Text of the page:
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Sue Miller’s ‘Monogamy’ Begins With an Ending

MONOGAMY

By Sue Miller

Sue Miller has always been a generous writer. Of course authorial generosity can take many forms. Often the term seems to refer to how much of themselves writers are willing to share with readers, or how hard they’re willing to work to ensure that their readers’ narrative lift is no greater than it needs to be.

Not all writerly largess derives from their relationship to readers, however. It can also be about how a writer relates to her characters — her willingness to put their needs before her own. The source of such charity, I suspect, is humility, and it manifests as an eagerness to step aside, to suppress one’s ego. Such writers take on faith that, if you’re able to lose yourself in fictional others, any additional storytelling obligations will naturally fall in line or become irrelevant. Your plot is thin? So what? The pace of your narrative unexpectedly slows? You can live with it. The story assumes an odd, unanticipated shape? Well, so does life. This last is the kind of generosity that I particularly associate with Miller’s work, and it’s showcased again in her fine new novel, “Monogamy.”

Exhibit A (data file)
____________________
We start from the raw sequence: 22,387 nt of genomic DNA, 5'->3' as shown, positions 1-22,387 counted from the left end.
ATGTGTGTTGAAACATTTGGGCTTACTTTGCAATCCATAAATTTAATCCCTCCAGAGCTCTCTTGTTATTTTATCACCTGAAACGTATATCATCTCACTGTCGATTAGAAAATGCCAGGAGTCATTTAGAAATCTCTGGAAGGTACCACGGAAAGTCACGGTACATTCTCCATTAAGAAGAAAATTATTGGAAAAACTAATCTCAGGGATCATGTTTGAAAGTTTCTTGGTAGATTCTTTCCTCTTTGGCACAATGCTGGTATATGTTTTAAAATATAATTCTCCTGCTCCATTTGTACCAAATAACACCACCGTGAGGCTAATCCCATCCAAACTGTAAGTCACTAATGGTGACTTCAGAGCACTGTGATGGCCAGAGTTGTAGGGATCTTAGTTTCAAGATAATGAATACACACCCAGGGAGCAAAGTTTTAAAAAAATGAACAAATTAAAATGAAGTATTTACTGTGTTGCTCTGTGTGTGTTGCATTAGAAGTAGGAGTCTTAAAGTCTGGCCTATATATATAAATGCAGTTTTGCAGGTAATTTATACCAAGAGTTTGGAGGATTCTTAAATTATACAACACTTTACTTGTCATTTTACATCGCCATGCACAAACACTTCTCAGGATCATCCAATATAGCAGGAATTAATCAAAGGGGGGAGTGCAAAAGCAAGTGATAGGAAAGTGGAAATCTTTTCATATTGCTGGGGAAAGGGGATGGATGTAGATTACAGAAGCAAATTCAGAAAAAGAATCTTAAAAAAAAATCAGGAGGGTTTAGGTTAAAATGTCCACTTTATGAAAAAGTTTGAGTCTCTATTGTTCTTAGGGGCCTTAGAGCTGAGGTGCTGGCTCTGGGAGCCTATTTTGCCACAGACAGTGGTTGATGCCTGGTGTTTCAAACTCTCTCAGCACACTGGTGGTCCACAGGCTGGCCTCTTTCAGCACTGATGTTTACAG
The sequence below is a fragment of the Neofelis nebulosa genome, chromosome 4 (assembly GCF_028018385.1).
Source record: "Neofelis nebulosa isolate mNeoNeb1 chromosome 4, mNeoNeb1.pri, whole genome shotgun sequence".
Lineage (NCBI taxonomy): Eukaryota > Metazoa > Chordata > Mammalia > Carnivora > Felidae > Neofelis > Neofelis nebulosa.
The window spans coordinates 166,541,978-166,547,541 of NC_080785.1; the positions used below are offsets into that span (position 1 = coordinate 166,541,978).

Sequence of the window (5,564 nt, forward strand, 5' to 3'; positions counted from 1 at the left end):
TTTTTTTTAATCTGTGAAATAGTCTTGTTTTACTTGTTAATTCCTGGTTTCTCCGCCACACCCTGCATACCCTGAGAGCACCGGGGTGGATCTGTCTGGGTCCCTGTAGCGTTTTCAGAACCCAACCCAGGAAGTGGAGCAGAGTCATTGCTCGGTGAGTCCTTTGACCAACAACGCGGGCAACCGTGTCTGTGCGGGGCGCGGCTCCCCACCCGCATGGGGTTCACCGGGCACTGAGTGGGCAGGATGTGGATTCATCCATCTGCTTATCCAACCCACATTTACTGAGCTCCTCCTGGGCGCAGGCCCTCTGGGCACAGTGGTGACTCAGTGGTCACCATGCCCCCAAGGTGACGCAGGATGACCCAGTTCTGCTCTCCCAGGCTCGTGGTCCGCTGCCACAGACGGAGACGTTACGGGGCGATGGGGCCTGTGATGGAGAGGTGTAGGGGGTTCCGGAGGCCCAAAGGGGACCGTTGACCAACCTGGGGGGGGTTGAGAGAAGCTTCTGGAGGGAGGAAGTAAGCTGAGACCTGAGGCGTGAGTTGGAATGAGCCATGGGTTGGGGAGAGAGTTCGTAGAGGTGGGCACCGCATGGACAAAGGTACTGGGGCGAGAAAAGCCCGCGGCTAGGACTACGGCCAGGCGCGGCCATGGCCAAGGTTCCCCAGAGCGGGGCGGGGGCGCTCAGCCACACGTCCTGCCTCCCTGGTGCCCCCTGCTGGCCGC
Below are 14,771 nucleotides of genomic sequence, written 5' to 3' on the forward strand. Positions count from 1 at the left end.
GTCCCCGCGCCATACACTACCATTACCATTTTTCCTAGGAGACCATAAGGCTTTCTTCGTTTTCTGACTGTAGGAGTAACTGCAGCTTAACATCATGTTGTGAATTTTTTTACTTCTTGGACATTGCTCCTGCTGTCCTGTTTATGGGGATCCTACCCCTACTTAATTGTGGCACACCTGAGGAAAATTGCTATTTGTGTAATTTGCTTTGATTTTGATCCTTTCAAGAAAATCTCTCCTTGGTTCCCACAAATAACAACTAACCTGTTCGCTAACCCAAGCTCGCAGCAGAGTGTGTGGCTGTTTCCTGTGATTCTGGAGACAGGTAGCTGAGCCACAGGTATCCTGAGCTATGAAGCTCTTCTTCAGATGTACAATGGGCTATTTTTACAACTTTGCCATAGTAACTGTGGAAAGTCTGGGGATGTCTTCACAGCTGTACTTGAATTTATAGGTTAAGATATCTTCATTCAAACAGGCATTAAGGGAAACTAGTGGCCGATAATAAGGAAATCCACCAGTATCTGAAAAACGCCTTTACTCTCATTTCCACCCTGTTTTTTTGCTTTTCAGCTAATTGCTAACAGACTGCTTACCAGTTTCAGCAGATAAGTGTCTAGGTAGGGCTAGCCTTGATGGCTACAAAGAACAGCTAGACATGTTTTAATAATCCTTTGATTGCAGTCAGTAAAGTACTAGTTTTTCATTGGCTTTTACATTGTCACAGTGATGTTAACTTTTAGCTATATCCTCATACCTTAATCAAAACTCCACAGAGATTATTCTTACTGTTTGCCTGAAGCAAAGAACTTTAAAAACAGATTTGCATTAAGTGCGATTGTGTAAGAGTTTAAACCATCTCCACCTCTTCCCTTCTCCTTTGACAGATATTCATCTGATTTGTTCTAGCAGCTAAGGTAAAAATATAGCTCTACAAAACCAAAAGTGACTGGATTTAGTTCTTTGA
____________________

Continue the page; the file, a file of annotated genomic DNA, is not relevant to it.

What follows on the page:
It’s a rich, complex book — but in the end it’s the story of a marriage, a remarkably good one considering how mismatched this fictional husband and wife appear to be. Graham, a gregarious Cambridge bookstore owner, is a large man of outsize appetites. Quick to laugh, to eat, to drink, to tell stories, he’s a classic extrovert. By contrast his wife, Annie, is shy and private, her stature so diminutive that their friends wonder what their sex life must be like. (It’s good. Very good.) They have a daughter, Sarah, who’s big like the father she adores and works for a West Coast NPR affiliate; and Graham has a son from his first marriage: Lucas, who is a book editor in New York. The two relate to each other as siblings, and both are adults by the time the novel begins. The one thing that’s never in doubt is that Graham and Annie love each other, which some would say ought to be enough to guarantee happiness, though of course it never is.

[ Read an excerpt from “Monogamy.” ]

Miller writes: “Annie was happy too. But occasionally through their years together, and in spite of everything that was pleasurable and loving between them, she would feel it again, the sense of his having overtaken her somehow, overwhelmed her.”

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